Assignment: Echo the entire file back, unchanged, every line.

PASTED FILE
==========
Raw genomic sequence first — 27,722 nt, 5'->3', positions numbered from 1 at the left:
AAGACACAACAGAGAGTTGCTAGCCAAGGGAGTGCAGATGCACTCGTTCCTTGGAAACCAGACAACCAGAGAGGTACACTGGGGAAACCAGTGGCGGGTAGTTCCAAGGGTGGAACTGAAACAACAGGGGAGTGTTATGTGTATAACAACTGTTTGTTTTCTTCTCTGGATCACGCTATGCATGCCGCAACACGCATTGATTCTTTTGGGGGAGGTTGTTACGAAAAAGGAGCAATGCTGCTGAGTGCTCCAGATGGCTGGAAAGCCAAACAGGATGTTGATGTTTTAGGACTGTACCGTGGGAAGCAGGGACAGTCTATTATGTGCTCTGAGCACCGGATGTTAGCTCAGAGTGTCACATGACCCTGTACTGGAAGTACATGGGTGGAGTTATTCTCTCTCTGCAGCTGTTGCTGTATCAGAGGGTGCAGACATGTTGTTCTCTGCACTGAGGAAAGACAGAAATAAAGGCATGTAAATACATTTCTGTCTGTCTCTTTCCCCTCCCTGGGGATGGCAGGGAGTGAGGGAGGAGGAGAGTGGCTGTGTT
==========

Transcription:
Raw genomic sequence first — 27,722 nt, 5'->3', positions numbered from 1 at the left:
AAGACACAACAGAGAGTTGCTAGCCAAGGGAGTGCAGATGCACTCGTTCCTTGGAAACCAGACAACCAGAGAGGTACACTGGGGAAACCAGTGGCGGGTAGTTCCAAGGGTGGAACTGAAACAACAGGGGAGTGTTATGTGTATAACAACTGTTTGTTTTCTTCTCTGGATCACGCTATGCATGCCGCAACACGCATTGATTCTTTTGGGGGAGGTTGTTACGAAAAAGGAGCAATGCTGCTGAGTGCTCCAGATGGCTGGAAAGCCAAACAGGATGTTGATGTTTTAGGACTGTACCGTGGGAAGCAGGGACAGTCTATTATGTGCTCTGAGCACCGGATGTTAGCTCAGAGTGTCACATGACCCTGTACTGGAAGTACATGGGTGGAGTTATTCTCTCTCTGCAGCTGTTGCTGTATCAGAGGGTGCAGACATGTTGTTCTCTGCACTGAGGAAAGACAGAAATAAAGGCATGTAAATACATTTCTGTCTGTCTCTTTCCCCTCCCTGGGGATGGCAGGGAGTGAGGGAGGAGGAGAGTGGCTGTGTT